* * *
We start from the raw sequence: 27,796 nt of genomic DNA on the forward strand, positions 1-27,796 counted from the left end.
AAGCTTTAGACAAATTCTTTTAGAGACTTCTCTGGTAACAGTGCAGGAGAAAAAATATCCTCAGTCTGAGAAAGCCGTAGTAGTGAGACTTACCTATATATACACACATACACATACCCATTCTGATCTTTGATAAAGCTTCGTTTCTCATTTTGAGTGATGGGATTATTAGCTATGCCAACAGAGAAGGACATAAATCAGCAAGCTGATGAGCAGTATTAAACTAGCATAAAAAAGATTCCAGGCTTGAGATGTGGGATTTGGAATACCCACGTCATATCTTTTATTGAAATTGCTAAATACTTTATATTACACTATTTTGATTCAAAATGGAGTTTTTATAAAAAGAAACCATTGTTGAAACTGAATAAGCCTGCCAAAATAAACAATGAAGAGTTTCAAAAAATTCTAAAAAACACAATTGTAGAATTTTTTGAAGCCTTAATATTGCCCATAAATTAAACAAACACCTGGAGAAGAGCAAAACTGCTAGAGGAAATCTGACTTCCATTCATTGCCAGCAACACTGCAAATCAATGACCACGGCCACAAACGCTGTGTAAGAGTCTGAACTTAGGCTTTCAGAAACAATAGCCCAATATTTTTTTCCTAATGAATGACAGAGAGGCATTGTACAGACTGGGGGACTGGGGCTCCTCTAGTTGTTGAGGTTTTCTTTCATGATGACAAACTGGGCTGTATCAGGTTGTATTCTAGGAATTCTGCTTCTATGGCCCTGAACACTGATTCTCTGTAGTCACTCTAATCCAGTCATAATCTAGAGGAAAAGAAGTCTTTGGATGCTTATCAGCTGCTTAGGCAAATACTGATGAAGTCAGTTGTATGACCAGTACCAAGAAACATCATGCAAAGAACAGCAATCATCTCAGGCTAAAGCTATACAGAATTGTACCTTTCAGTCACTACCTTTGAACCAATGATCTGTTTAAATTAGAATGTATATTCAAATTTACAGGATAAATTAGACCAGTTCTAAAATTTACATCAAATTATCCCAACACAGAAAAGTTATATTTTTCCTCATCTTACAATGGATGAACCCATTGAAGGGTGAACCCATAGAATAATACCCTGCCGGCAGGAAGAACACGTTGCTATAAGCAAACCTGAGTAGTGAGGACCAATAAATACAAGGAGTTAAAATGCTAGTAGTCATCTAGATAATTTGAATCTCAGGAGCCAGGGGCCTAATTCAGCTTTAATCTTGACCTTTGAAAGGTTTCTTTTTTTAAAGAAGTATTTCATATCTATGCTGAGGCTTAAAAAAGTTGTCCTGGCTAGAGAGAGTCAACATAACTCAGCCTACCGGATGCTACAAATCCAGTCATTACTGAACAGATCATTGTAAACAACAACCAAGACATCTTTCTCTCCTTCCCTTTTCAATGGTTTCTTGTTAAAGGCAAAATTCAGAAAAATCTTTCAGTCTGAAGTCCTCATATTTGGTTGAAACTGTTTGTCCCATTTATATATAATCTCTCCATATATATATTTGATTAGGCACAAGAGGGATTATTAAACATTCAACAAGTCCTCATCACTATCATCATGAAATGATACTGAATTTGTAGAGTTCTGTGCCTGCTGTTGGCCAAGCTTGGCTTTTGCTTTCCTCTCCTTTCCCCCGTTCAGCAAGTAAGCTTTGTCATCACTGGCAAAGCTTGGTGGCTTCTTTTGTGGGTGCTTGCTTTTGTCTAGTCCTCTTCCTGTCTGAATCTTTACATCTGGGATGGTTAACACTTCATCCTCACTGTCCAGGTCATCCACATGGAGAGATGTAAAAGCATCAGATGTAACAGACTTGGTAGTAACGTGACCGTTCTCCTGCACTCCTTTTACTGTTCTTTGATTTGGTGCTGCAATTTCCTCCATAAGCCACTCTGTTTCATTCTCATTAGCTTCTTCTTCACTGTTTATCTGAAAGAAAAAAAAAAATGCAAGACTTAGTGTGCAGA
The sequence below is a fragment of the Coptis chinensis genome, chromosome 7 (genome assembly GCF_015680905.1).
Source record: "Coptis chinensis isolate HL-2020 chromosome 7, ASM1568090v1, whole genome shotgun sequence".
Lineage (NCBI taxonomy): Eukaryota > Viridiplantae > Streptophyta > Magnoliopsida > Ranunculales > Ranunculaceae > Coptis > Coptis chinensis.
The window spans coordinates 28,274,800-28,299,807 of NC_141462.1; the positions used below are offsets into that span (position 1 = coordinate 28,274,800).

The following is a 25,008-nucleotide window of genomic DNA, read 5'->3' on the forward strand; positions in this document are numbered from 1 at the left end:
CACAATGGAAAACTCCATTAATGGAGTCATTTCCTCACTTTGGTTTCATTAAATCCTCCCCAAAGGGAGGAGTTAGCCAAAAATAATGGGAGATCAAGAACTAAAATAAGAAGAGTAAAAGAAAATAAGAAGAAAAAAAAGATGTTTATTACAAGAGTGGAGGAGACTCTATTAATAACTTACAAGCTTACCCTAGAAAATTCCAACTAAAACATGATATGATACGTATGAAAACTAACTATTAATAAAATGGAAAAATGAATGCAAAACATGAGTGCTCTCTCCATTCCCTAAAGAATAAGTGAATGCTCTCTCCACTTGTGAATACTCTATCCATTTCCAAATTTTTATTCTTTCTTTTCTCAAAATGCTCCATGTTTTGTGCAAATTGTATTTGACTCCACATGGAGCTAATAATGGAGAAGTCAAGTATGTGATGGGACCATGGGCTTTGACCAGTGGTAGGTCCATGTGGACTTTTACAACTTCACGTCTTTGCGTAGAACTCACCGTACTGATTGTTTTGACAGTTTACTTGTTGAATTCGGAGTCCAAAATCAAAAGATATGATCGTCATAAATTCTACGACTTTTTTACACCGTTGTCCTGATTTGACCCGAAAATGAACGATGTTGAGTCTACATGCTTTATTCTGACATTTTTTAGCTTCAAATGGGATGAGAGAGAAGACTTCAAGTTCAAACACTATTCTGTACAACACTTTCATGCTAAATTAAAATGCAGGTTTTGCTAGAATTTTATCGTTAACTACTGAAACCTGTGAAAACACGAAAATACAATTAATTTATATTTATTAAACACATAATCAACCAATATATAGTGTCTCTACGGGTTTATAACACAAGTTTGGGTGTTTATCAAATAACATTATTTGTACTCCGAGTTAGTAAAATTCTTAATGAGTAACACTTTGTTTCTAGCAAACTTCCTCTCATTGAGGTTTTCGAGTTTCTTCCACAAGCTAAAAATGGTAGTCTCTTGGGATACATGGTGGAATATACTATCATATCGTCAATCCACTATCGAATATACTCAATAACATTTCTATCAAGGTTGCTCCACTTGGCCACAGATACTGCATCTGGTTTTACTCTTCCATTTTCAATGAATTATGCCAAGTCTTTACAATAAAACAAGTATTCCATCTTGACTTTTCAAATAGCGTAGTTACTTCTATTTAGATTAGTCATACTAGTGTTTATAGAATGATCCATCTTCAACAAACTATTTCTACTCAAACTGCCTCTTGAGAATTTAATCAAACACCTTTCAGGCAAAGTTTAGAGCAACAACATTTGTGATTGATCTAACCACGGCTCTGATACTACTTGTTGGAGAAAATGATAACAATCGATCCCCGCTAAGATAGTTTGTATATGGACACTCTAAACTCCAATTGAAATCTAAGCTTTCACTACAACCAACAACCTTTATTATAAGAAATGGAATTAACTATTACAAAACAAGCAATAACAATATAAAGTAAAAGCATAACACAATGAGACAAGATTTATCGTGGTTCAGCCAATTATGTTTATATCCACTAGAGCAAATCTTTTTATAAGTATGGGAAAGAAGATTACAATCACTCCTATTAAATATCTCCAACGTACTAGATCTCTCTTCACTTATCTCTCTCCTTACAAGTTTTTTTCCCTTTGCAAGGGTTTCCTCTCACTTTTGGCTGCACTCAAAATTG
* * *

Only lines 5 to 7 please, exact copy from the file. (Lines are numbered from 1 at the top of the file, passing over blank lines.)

Lineage (NCBI taxonomy): Eukaryota > Viridiplantae > Streptophyta > Magnoliopsida > Ranunculales > Ranunculaceae > Coptis > Coptis chinensis.
The window spans coordinates 28,274,800-28,299,807 of NC_141462.1; the positions used below are offsets into that span (position 1 = coordinate 28,274,800).

The following is a 25,008-nucleotide window of genomic DNA, read 5'->3' on the forward strand; positions in this document are numbered from 1 at the left end: